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Have faith in fashion, for sake of religion

New Delhi, June 30: For once, religion has turned to beauty pageants to make a point.

Sikh community leaders, alarmed by young males increasingly rejecting the turban and facial hair, are planning turban-tying contests and fashion shows to convey the message the turbaned look is “cool’’.

The Sikh Gurdwara Prabandhak Committee (SGPC) of Amritsar and humanitarian organisation Akaal Purkh Ki Fauj organised a pageant, Mr Singh International, this April. It was a low-key affair but later versions, planned in Punjab and Delhi, could see the participation of Bollywood stars.

The SGPC has declared April 13, the day of harvest festival Baisakhi, as International Sikh Turban Day.

“We are dismayed that more and more youths are refusing to grow their beard or wear the turban, which are sacred symbols of the Sikh religion,” said H.S. Hanspal, Sikh representative in the National Commission for Minorities.

According to Hanspal, many young Sikhs say that tying a turban every day, which may take up to 10 minutes, is too cumbersome for today’s world (although readymade turbans are available).

Other boys apparently fear becoming the “odd man out’’ and getting taunted by their peers. Many Sikh parents say they have stopped insisting their sons wear the traditional headgear.

Various Gurdwara Prabandhak committees, therefore, are planning to send volunteers to schools to teach boys how to tie the turban and carry it well, and to counsel them on the importance of wearing one and on how to stand up to hecklers. The minority commission will facilitate the effort.

The volunteers will have to convince the likes of Delhi student Rocky Singh, 17, who discarded the turban last year.

The headgear is no longer cool and “faith is deeper than a turban’’, the schoolboy said, adding his brother too shaved off his beard last year and his cousins had decided to do the same.

For the likes of Rocky, the Akaal Purkh Ki Fauj has developed a software program, Smart Turban, that helps men pick a style that suits them. It has also opened two turban-tying schools in Amritsar with help from the SGPC.

Dalbeer Singh of the Delhi Gurdwara Prabandhak Committee has called for a new fashion magazine.

“We need a Sikh fashion magazine to promote uncut hair, the beard and the turban as cool and clean. We should use persons like Manmohan Singh as role models,’’ he told The Telegraph.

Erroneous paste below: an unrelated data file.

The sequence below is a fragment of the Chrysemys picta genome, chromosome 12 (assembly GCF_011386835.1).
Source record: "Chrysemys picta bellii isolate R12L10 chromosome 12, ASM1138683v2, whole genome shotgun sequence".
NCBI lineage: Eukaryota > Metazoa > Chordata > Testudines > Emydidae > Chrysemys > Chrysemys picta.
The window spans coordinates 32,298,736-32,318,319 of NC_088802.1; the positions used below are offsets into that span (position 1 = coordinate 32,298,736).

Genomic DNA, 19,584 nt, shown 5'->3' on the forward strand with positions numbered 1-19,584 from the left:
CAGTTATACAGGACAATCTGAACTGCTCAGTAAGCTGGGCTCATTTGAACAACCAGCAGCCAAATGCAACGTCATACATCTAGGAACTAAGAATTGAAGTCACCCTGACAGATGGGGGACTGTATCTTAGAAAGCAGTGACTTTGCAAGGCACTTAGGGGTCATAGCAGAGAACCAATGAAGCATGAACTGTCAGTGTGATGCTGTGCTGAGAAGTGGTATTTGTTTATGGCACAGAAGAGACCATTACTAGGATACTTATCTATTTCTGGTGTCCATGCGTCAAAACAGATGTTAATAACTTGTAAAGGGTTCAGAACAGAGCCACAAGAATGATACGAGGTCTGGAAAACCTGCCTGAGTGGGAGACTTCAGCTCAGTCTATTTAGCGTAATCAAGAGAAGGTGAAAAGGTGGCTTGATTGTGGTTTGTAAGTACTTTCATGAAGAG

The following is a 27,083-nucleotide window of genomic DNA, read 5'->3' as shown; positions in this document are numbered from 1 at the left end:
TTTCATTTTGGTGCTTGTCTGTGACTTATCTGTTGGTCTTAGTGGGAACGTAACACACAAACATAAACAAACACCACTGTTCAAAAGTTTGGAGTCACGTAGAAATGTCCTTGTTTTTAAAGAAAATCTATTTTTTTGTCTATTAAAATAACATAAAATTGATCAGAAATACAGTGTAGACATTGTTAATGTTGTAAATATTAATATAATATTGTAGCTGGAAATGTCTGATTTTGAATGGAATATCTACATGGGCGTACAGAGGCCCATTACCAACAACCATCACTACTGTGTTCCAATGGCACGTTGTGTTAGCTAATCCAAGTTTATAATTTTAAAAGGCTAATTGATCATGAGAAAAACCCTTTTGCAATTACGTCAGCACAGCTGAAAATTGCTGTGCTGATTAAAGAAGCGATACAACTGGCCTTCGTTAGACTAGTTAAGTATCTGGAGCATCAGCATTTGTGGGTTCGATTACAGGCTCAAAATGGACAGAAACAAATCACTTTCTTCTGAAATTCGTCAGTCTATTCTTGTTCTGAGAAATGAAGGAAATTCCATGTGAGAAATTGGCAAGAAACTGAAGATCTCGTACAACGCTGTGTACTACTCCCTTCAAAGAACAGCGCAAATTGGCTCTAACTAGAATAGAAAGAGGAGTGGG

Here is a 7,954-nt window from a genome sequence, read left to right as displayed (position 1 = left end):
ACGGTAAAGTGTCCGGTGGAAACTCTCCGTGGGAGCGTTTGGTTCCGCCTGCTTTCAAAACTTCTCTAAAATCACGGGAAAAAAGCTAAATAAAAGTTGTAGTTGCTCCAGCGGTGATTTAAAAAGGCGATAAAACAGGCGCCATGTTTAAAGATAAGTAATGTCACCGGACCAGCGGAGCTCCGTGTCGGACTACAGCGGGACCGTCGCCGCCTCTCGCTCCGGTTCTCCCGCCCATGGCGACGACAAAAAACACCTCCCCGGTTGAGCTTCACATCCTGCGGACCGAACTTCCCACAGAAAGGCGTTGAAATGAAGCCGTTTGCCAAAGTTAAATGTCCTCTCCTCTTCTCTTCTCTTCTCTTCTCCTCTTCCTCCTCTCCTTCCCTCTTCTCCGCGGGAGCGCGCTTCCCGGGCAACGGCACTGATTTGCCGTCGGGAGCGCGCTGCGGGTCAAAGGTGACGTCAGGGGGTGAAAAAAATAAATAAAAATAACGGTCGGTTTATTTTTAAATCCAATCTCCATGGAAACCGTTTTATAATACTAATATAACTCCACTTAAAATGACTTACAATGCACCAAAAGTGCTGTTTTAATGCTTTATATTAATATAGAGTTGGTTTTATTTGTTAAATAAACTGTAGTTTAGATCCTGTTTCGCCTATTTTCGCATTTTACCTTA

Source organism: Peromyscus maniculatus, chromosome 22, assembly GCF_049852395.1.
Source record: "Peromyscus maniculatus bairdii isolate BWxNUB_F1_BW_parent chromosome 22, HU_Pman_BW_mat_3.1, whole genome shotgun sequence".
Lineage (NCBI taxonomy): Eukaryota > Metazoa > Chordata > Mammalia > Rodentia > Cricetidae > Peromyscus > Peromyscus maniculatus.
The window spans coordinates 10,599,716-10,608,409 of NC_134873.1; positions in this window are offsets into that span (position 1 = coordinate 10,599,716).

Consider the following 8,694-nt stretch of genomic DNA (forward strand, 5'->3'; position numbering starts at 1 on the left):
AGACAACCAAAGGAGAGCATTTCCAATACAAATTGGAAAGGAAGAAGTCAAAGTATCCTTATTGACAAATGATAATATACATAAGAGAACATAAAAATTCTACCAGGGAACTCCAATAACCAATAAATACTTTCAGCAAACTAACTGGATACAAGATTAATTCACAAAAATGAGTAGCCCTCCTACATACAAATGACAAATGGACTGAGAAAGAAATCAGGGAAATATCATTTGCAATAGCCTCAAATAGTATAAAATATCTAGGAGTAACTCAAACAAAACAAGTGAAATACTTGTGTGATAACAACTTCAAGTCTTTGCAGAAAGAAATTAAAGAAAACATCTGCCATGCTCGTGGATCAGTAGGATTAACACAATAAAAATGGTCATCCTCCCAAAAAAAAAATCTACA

One of the first people such a magazine may think of featuring is Paramdeep Singh, 23, first runner-up at Mr Singh International 2009. “I want to send a message that a complete Sikh is more handsome than those who trim or cut their hair,” Paramdeep said.

For Sikhs, the turban became a “robe of honour” around 1699, during the time of Guru Gobind Singh, the 10th Guru, a scholar said.

Sikh turbans are different from other kinds but have their own variations. The commonest is the “peaked turban” Manmohan Singh wears. The length of the cloth varies from 6 to 8 metres, and the most popular colours are white, deep blue and saffron.

Sikh boys start wearing a keski (mini-turban) or patka at a very young age, often switching to the turban around the age of 12.

Religious leaders frown on the many Sikhs in showbiz who eschew the turban, such as singer Mika Singh and actors Kabir Bedi and Jimmy Shergill. There’s leniency, however, for boxers and wrestlers whose sport may be seen as incompatible with a turban or may stipulate the wearing of a helmet.

Still, the leaders say, Sikh sportsmen should wear at least a patka if possible, as former cricketer Bishan Singh Bedi used to do.

The kanga (comb), kara (bracelet), kirpan (sword) and kachehra (a special sort of shorts) are other requirements for a male Sikh, but the turban and Kesh (hair) are often seen as more integral to the tradition.

“Once a Sikh disobeys the tradition, he will become a patit (outcaste) Sikh,’’ Hanspal said.

He would be glad to hear about Anmol Saini, 24, who began “feeling bad” after shaving his beard last year. He is growing it back and has started sporting a turban again.

“Last year, I felt it was no longer fashionable, but now I don’t care. I’m happy the way I am now. Wearing a turban takes courage,’’ Saini said.

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